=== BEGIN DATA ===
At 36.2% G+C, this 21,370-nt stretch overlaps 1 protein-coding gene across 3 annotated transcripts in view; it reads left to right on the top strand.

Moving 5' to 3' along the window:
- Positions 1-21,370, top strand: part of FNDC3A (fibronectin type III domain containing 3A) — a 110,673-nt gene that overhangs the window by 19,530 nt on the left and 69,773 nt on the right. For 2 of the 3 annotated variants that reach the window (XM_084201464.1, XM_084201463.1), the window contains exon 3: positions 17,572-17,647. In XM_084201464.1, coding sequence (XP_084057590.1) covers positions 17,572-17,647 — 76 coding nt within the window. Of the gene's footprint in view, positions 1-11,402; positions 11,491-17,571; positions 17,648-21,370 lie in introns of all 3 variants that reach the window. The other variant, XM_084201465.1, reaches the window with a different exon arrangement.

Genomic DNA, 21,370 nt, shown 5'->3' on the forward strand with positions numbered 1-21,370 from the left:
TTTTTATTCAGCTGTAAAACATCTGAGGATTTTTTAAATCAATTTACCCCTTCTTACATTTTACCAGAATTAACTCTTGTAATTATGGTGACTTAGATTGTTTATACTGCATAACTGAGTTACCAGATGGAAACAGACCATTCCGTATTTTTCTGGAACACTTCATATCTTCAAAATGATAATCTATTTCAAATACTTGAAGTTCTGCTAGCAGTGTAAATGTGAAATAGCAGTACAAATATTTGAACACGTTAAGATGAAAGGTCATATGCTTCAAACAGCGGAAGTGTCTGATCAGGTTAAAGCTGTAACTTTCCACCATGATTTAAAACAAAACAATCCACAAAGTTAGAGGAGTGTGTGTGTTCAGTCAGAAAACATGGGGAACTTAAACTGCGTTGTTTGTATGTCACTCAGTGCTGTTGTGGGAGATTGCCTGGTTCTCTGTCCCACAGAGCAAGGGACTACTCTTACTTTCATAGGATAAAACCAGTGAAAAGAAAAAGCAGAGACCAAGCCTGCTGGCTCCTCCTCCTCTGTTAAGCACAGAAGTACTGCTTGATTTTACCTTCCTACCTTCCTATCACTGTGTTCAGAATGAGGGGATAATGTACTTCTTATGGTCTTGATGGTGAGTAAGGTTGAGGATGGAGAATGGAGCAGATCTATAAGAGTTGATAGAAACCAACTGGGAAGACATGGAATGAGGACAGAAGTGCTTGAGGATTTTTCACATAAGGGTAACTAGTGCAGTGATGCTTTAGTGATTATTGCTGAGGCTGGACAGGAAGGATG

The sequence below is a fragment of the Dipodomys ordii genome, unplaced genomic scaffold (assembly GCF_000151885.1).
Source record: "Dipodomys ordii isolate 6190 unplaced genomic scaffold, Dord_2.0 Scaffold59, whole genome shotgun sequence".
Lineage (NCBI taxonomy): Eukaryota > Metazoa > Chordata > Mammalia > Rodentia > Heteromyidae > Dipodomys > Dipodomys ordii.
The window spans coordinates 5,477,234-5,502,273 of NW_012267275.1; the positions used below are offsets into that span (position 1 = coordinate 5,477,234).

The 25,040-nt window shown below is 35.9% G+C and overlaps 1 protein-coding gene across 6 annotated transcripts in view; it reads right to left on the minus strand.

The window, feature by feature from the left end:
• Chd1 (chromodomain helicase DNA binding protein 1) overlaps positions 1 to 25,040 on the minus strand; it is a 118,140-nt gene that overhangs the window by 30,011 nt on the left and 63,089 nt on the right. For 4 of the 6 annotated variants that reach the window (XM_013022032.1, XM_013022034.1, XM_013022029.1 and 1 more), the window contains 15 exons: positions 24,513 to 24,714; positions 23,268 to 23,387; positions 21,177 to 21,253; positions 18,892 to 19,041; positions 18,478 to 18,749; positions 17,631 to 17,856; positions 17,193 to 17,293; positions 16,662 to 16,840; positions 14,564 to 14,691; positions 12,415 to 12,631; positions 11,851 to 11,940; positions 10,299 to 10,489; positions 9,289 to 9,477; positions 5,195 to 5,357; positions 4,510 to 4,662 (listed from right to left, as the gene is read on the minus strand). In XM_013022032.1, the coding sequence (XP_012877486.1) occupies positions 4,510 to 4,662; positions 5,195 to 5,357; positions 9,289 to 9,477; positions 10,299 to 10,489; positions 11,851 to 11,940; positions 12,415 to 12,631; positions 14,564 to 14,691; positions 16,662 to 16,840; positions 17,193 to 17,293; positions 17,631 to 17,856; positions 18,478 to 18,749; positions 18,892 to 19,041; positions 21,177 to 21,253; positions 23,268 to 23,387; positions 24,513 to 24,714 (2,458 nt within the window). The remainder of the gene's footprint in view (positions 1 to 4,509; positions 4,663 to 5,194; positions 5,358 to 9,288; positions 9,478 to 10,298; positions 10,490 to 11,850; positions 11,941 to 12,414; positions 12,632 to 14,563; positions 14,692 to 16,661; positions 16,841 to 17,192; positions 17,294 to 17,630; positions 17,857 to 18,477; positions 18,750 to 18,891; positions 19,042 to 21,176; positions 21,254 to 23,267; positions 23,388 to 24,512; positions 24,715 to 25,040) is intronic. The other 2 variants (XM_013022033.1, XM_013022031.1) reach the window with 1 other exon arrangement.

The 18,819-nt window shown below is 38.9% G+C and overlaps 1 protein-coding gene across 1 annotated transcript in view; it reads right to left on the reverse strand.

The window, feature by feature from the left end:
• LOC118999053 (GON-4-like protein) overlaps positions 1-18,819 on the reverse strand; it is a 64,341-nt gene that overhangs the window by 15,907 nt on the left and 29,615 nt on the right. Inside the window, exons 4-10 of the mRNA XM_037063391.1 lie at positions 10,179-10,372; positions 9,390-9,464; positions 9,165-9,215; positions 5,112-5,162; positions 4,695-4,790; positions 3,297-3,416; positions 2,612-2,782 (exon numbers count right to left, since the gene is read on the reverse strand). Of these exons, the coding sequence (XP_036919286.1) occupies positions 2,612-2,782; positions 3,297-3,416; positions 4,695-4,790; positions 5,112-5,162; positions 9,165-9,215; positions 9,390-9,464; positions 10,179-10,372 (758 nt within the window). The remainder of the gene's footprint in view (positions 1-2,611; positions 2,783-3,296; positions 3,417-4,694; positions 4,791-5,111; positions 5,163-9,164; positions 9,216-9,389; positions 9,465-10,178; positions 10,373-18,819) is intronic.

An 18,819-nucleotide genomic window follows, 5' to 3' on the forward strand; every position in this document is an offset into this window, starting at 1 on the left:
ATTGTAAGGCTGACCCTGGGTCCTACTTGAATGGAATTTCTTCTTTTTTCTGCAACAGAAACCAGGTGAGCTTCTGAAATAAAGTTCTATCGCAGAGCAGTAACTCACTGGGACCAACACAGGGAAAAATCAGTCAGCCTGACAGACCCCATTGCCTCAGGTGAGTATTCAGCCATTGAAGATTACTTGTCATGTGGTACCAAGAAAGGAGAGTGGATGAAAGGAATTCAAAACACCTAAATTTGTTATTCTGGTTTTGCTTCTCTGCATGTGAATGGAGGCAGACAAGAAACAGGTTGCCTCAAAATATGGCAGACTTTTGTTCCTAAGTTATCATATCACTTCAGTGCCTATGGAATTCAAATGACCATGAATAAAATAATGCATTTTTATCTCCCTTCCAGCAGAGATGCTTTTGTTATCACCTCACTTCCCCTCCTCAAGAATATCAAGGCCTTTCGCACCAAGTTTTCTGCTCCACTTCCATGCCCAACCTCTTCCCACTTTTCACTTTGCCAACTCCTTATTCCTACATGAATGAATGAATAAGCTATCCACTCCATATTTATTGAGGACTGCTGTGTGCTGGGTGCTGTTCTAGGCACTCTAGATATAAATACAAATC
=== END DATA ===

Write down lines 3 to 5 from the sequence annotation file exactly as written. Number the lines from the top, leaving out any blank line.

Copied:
- Positions 1-21,370, top strand: part of FNDC3A (fibronectin type III domain containing 3A) — a 110,673-nt gene that overhangs the window by 19,530 nt on the left and 69,773 nt on the right. For 2 of the 3 annotated variants that reach the window (XM_084201464.1, XM_084201463.1), the window contains exon 3: positions 17,572-17,647. In XM_084201464.1, coding sequence (XP_084057590.1) covers positions 17,572-17,647 — 76 coding nt within the window. Of the gene's footprint in view, positions 1-11,402; positions 11,491-17,571; positions 17,648-21,370 lie in introns of all 3 variants that reach the window. The other variant, XM_084201465.1, reaches the window with a different exon arrangement.

Genomic DNA, 21,370 nt, shown 5'->3' on the forward strand with positions numbered 1-21,370 from the left:
TTTTTATTCAGCTGTAAAACATCTGAGGATTTTTTAAATCAATTTACCCCTTCTTACATTTTACCAGAATTAACTCTTGTAATTATGGTGACTTAGATTGTTTATACTGCATAACTGAGTTACCAGATGGAAACAGACCATTCCGTATTTTTCTGGAACACTTCATATCTTCAAAATGATAATCTATTTCAAATACTTGAAGTTCTGCTAGCAGTGTAAATGTGAAATAGCAGTACAAATATTTGAACACGTTAAGATGAAAGGTCATATGCTTCAAACAGCGGAAGTGTCTGATCAGGTTAAAGCTGTAACTTTCCACCATGATTTAAAACAAAACAATCCACAAAGTTAGAGGAGTGTGTGTGTTCAGTCAGAAAACATGGGGAACTTAAACTGCGTTGTTTGTATGTCACTCAGTGCTGTTGTGGGAGATTGCCTGGTTCTCTGTCCCACAGAGCAAGGGACTACTCTTACTTTCATAGGATAAAACCAGTGAAAAGAAAAAGCAGAGACCAAGCCTGCTGGCTCCTCCTCCTCTGTTAAGCACAGAAGTACTGCTTGATTTTACCTTCCTACCTTCCTATCACTGTGTTCAGAATGAGGGGATAATGTACTTCTTATGGTCTTGATGGTGAGTAAGGTTGAGGATGGAGAATGGAGCAGATCTATAAGAGTTGATAGAAACCAACTGGGAAGACATGGAATGAGGACAGAAGTGCTTGAGGATTTTTCACATAAGGGTAACTAGTGCAGTGATGCTTTAGTGATTATTGCTGAGGCTGGACAGGAAGGATG